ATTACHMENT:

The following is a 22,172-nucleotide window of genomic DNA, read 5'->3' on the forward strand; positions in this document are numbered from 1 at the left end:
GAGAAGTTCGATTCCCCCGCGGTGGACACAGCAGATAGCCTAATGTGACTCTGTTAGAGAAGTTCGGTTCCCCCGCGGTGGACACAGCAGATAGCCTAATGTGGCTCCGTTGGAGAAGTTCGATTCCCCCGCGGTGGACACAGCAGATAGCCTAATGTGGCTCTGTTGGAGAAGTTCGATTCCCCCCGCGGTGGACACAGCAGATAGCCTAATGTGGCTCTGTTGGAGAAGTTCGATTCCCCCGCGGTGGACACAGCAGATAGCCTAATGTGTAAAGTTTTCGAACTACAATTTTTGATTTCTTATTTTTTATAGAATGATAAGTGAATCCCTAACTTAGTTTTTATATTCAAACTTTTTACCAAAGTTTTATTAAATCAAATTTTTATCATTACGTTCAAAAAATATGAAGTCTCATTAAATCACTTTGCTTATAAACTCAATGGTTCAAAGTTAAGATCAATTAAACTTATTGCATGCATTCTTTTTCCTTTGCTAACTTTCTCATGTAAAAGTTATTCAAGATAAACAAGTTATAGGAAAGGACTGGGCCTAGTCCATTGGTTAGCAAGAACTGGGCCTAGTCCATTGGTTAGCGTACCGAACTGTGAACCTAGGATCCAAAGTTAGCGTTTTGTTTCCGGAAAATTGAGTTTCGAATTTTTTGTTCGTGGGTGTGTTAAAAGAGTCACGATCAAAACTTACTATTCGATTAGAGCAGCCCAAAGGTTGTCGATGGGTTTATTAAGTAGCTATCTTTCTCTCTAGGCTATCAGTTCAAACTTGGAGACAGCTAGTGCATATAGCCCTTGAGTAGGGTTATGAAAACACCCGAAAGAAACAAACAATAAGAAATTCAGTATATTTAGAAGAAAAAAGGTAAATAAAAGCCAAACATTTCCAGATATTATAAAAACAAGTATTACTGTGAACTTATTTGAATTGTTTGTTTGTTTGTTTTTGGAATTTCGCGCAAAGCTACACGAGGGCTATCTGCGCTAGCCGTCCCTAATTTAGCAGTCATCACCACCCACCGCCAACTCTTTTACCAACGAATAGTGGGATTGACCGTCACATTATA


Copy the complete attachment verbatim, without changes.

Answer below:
The following is a 22,172-nucleotide window of genomic DNA, read 5'->3' on the forward strand; positions in this document are numbered from 1 at the left end:
GAGAAGTTCGATTCCCCCGCGGTGGACACAGCAGATAGCCTAATGTGACTCTGTTAGAGAAGTTCGGTTCCCCCGCGGTGGACACAGCAGATAGCCTAATGTGGCTCCGTTGGAGAAGTTCGATTCCCCCGCGGTGGACACAGCAGATAGCCTAATGTGGCTCTGTTGGAGAAGTTCGATTCCCCCCGCGGTGGACACAGCAGATAGCCTAATGTGGCTCTGTTGGAGAAGTTCGATTCCCCCGCGGTGGACACAGCAGATAGCCTAATGTGTAAAGTTTTCGAACTACAATTTTTGATTTCTTATTTTTTATAGAATGATAAGTGAATCCCTAACTTAGTTTTTATATTCAAACTTTTTACCAAAGTTTTATTAAATCAAATTTTTATCATTACGTTCAAAAAATATGAAGTCTCATTAAATCACTTTGCTTATAAACTCAATGGTTCAAAGTTAAGATCAATTAAACTTATTGCATGCATTCTTTTTCCTTTGCTAACTTTCTCATGTAAAAGTTATTCAAGATAAACAAGTTATAGGAAAGGACTGGGCCTAGTCCATTGGTTAGCAAGAACTGGGCCTAGTCCATTGGTTAGCGTACCGAACTGTGAACCTAGGATCCAAAGTTAGCGTTTTGTTTCCGGAAAATTGAGTTTCGAATTTTTTGTTCGTGGGTGTGTTAAAAGAGTCACGATCAAAACTTACTATTCGATTAGAGCAGCCCAAAGGTTGTCGATGGGTTTATTAAGTAGCTATCTTTCTCTCTAGGCTATCAGTTCAAACTTGGAGACAGCTAGTGCATATAGCCCTTGAGTAGGGTTATGAAAACACCCGAAAGAAACAAACAATAAGAAATTCAGTATATTTAGAAGAAAAAAGGTAAATAAAAGCCAAACATTTCCAGATATTATAAAAACAAGTATTACTGTGAACTTATTTGAATTGTTTGTTTGTTTGTTTTTGGAATTTCGCGCAAAGCTACACGAGGGCTATCTGCGCTAGCCGTCCCTAATTTAGCAGTCATCACCACCCACCGCCAACTCTTTTACCAACGAATAGTGGGATTGACCGTCACATTATA